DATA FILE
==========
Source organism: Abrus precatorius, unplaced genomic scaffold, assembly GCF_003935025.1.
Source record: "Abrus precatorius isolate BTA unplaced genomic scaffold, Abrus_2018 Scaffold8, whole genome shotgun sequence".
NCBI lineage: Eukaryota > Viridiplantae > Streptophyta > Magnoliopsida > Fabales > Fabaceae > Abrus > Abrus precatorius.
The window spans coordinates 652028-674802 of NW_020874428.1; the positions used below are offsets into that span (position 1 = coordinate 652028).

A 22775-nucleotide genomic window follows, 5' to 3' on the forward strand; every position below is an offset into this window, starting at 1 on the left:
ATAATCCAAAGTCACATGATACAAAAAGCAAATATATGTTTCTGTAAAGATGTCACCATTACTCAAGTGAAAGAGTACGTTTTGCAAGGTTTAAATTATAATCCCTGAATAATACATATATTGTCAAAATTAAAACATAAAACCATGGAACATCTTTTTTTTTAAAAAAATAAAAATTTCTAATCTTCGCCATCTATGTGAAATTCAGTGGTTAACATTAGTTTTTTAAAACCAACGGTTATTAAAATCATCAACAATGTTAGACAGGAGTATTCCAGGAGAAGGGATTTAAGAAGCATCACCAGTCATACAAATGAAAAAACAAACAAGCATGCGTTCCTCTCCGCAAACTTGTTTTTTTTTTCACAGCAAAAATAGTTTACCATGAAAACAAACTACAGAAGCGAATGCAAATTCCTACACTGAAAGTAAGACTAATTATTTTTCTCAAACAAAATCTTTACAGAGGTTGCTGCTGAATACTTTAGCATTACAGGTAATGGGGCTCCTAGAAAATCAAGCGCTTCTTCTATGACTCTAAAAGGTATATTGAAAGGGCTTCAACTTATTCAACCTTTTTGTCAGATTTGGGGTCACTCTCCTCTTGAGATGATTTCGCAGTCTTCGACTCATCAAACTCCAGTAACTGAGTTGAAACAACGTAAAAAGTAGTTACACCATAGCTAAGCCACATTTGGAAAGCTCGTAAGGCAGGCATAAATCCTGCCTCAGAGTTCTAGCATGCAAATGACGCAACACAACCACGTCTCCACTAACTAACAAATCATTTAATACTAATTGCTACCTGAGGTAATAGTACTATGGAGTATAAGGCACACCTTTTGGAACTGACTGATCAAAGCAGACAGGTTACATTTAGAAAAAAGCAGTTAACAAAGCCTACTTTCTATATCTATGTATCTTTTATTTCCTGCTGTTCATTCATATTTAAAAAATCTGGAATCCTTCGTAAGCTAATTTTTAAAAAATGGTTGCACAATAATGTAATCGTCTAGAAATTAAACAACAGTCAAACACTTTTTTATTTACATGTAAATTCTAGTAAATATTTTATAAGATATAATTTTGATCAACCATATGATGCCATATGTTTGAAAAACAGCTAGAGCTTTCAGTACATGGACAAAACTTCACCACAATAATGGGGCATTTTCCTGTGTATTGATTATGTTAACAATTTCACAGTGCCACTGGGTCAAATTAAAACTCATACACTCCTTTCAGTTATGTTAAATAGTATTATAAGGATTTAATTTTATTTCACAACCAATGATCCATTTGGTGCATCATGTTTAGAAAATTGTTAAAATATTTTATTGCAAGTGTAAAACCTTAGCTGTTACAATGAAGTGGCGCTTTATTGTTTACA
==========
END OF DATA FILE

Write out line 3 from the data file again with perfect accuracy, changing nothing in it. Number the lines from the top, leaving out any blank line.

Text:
NCBI lineage: Eukaryota > Viridiplantae > Streptophyta > Magnoliopsida > Fabales > Fabaceae > Abrus > Abrus precatorius.